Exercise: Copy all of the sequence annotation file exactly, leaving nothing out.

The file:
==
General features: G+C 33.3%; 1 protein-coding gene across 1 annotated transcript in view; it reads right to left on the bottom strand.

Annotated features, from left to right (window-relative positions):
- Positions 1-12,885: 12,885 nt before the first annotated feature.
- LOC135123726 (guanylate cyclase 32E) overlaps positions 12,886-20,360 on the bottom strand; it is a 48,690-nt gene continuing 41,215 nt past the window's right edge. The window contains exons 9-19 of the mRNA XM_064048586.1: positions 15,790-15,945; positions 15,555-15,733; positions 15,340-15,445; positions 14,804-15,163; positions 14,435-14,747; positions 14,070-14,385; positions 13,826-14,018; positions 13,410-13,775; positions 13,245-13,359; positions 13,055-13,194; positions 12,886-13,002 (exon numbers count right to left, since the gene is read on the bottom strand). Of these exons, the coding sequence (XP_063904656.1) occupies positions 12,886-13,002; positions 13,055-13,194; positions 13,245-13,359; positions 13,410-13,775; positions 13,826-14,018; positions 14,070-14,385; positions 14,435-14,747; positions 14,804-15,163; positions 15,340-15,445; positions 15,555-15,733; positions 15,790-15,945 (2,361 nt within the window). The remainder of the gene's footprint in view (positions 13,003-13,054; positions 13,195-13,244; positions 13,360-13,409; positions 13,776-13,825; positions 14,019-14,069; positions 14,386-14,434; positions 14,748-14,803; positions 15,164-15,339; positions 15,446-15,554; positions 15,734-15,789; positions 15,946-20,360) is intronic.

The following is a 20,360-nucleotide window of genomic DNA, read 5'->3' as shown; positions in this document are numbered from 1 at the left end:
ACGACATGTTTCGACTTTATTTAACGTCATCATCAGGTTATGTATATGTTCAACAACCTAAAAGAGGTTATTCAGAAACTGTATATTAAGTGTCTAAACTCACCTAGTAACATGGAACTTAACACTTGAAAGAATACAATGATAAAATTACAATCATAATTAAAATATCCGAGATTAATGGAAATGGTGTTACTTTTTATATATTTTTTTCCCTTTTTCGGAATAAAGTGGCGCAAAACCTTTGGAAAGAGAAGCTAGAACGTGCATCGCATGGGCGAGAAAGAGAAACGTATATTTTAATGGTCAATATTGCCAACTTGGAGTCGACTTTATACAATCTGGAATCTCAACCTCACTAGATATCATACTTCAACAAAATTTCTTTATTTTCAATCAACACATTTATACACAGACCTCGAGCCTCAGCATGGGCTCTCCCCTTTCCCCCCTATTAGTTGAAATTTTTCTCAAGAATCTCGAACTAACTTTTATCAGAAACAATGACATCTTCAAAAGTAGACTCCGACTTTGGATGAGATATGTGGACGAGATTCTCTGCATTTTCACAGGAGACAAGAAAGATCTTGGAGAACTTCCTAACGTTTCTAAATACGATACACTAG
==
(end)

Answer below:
General features: G+C 33.3%; 1 protein-coding gene across 1 annotated transcript in view; it reads right to left on the bottom strand.

Annotated features, from left to right (window-relative positions):
- Positions 1-12,885: 12,885 nt before the first annotated feature.
- LOC135123726 (guanylate cyclase 32E) overlaps positions 12,886-20,360 on the bottom strand; it is a 48,690-nt gene continuing 41,215 nt past the window's right edge. The window contains exons 9-19 of the mRNA XM_064048586.1: positions 15,790-15,945; positions 15,555-15,733; positions 15,340-15,445; positions 14,804-15,163; positions 14,435-14,747; positions 14,070-14,385; positions 13,826-14,018; positions 13,410-13,775; positions 13,245-13,359; positions 13,055-13,194; positions 12,886-13,002 (exon numbers count right to left, since the gene is read on the bottom strand). Of these exons, the coding sequence (XP_063904656.1) occupies positions 12,886-13,002; positions 13,055-13,194; positions 13,245-13,359; positions 13,410-13,775; positions 13,826-14,018; positions 14,070-14,385; positions 14,435-14,747; positions 14,804-15,163; positions 15,340-15,445; positions 15,555-15,733; positions 15,790-15,945 (2,361 nt within the window). The remainder of the gene's footprint in view (positions 13,003-13,054; positions 13,195-13,244; positions 13,360-13,409; positions 13,776-13,825; positions 14,019-14,069; positions 14,386-14,434; positions 14,748-14,803; positions 15,164-15,339; positions 15,446-15,554; positions 15,734-15,789; positions 15,946-20,360) is intronic.

The following is a 20,360-nucleotide window of genomic DNA, read 5'->3' as shown; positions in this document are numbered from 1 at the left end:
ACGACATGTTTCGACTTTATTTAACGTCATCATCAGGTTATGTATATGTTCAACAACCTAAAAGAGGTTATTCAGAAACTGTATATTAAGTGTCTAAACTCACCTAGTAACATGGAACTTAACACTTGAAAGAATACAATGATAAAATTACAATCATAATTAAAATATCCGAGATTAATGGAAATGGTGTTACTTTTTATATATTTTTTTCCCTTTTTCGGAATAAAGTGGCGCAAAACCTTTGGAAAGAGAAGCTAGAACGTGCATCGCATGGGCGAGAAAGAGAAACGTATATTTTAATGGTCAATATTGCCAACTTGGAGTCGACTTTATACAATCTGGAATCTCAACCTCACTAGATATCATACTTCAACAAAATTTCTTTATTTTCAATCAACACATTTATACACAGACCTCGAGCCTCAGCATGGGCTCTCCCCTTTCCCCCCTATTAGTTGAAATTTTTCTCAAGAATCTCGAACTAACTTTTATCAGAAACAATGACATCTTCAAAAGTAGACTCCGACTTTGGATGAGATATGTGGACGAGATTCTCTGCATTTTCACAGGAGACAAGAAAGATCTTGGAGAACTTCCTAACGTTTCTAAATACGATACACTAG